These photos should then cover me for 8k.
My weekend to Pelussin, France (near St. Etienne - below Lyon):
I just got back from a little mountain town called Pelussin, located near St. Etienne, in the middle of France. What a beautiful region! I am quickly understanding why France is a destination hotspot for so many people! I left saturday for the ten-hour journey and returned sunday after the race, arriving in Belgium monday very early morning.
I was picked up at the station by Sabrina, massage queen and master organizer of the team. Every time we see each other, she works on my french while I work on her english - very symbiotic. It's especially effective because we clown around a lot, removing all stresses of learning a new language.
Once we were settled in the car, we talked about what we've done for the past four days since our last get-together. Then we talked about our travel to get to the race. She had already driven for 6 hours in hot humid weather with NO air conditioning when she collected me which explained why she looked as if she just stepped out of a sauna. Next I talked about my 9 hours of multiple trains, taxis, and buses and the people I met that day - a South African family and a French guy.
After telling Sabrina that i talked with the french guy, Christophe, for a couple of hours, she asked me if it was all in french? So of course the two of us laughed maniacally, turning the car even more into a mobile oven. Ten minutes into our gut-busting marathon, I took a break long enough to inform her that her question wasn't funny, which got us rolling for yet another ten minutes! If her car wasn't so low to the ground making the inside viewable to every passerby, i would have stripped down to my skivvies in a rather futile attempt to escape the sweltering heat.
We drove for an hour through the countryside, up and over mountain passes until finally arriving in Pelussin. I now have four favorite mountain cities - Pelussin, St. martigny (suiss), Gap, France and of course Mill Valley, California.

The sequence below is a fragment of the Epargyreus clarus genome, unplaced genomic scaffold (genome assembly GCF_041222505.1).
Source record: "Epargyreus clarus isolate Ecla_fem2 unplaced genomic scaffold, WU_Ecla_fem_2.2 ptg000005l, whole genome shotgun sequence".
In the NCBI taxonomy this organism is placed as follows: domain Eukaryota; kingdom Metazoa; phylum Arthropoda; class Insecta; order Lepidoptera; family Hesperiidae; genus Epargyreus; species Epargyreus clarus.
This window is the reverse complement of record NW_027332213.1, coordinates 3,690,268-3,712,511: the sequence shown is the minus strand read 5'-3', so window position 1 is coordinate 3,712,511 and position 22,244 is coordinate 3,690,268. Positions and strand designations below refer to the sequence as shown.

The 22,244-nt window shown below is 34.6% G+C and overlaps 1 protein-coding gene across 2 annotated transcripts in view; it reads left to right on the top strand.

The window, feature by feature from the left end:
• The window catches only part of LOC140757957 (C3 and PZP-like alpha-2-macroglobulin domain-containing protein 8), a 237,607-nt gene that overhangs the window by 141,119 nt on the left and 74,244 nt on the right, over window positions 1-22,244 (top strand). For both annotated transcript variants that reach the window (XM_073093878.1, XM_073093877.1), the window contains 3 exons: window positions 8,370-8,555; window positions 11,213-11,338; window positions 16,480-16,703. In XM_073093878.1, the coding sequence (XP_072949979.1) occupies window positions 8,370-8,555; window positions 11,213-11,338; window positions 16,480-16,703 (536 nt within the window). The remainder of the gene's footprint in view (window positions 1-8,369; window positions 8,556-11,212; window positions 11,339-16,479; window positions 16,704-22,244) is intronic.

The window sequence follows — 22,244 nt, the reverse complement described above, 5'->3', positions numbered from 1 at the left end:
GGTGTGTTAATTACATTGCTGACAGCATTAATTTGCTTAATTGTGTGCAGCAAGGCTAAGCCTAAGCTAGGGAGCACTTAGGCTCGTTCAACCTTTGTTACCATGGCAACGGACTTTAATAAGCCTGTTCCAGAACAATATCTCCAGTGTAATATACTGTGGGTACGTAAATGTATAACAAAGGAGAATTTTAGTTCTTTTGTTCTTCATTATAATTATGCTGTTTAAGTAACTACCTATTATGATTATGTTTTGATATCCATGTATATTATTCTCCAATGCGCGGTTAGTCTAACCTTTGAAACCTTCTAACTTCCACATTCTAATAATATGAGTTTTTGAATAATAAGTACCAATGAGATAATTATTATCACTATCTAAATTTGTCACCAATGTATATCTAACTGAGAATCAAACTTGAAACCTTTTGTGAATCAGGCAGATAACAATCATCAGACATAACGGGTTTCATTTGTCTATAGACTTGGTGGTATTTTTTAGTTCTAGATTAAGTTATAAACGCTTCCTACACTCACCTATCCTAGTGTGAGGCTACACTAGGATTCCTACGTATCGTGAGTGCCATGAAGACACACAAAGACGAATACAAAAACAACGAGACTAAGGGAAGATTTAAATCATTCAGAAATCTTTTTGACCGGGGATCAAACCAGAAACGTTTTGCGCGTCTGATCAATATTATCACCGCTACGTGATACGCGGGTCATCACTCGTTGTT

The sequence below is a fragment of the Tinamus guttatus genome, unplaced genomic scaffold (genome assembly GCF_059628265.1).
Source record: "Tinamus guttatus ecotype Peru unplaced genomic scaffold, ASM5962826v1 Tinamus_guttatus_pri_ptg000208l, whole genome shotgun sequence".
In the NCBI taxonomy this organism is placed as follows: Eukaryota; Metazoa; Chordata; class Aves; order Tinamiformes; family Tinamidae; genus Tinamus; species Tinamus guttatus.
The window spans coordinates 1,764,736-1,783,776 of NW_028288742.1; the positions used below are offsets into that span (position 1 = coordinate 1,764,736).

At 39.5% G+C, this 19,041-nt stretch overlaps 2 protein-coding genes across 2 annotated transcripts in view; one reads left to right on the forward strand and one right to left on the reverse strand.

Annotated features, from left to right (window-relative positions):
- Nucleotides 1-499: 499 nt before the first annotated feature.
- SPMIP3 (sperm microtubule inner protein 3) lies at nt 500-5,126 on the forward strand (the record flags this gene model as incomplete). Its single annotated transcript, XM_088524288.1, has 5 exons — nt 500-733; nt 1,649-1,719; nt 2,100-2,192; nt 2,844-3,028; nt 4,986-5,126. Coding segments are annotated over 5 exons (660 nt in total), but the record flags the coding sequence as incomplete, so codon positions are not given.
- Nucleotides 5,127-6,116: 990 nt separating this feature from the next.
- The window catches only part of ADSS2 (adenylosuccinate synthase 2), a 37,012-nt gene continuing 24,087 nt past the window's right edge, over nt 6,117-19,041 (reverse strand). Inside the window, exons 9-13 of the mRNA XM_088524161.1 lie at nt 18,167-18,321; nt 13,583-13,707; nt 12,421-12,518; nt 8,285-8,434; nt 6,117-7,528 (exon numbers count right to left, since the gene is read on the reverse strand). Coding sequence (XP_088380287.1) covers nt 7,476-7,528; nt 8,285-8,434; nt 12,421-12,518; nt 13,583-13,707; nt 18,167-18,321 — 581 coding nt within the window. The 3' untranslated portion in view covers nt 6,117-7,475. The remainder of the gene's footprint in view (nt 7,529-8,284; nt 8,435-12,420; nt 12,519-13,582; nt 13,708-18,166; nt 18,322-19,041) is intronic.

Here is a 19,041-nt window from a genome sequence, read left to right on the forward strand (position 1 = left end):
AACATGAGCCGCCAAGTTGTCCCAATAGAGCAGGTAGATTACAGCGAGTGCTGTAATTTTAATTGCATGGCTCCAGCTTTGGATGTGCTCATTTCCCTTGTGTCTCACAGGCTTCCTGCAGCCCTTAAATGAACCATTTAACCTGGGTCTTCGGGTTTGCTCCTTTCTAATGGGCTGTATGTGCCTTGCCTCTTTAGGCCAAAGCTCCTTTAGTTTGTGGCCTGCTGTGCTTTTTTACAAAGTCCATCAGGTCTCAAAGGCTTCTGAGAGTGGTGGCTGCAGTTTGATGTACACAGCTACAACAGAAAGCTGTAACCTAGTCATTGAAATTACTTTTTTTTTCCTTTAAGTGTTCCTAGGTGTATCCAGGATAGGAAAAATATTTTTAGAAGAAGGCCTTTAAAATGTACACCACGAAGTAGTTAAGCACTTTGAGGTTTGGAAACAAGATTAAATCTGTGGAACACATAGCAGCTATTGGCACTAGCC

We were served a typical french five course meal, with various slabs of meat and cheese in every course, finishing off the meal with a cheese custard and crepes filled with homemade blueberry jam. Once it was obvious that there was absolutely nothing for me to eat, our DS Nicolas helped me out by asking our host to make some salad, veggies and vegan pasta for me. For dessert, she served me bread, fruit with that delicious jam. Yum!
After trying to sleep at altitude on a bed so soft that my body folded on itself, causing my boobs to smooch with my thighs all night, I "awoke" to a sunshine-filled sky! It was race day - yippee! Although I was happy about it, my shifting and my legs were not. At the end of lap 2 of 5, of course at a critical moment when the pressure on the pedals was high, the chain decided to dance around the sprockets waiting for the music to stop so it could pick one and settle down - a bike's version of of the childhood game of "musicial chairs". No such luck. And when i finally got one going, a few seconds later it would jump up again as if the music started to play again.
From the jerking of the chain, i pulled a muscle in my left quad causing it to cramp up. The team car pulled up to me in the middle of the debacle and tried to help me with the gears. Nope - a no-go. So i rode in no-mans-land, time-trialling until the group behind caught up. Since there was no way i could catch the group in front, I finished the race anyway to get a good workout in to prepare for upcoming races AND to give the people who were cheering for "pruneaux" someone to cheer for in my group. Even though i may not have won the race or have come even close, i did appreciate those frequent "pruneaux" cheers I received for the rest of the race!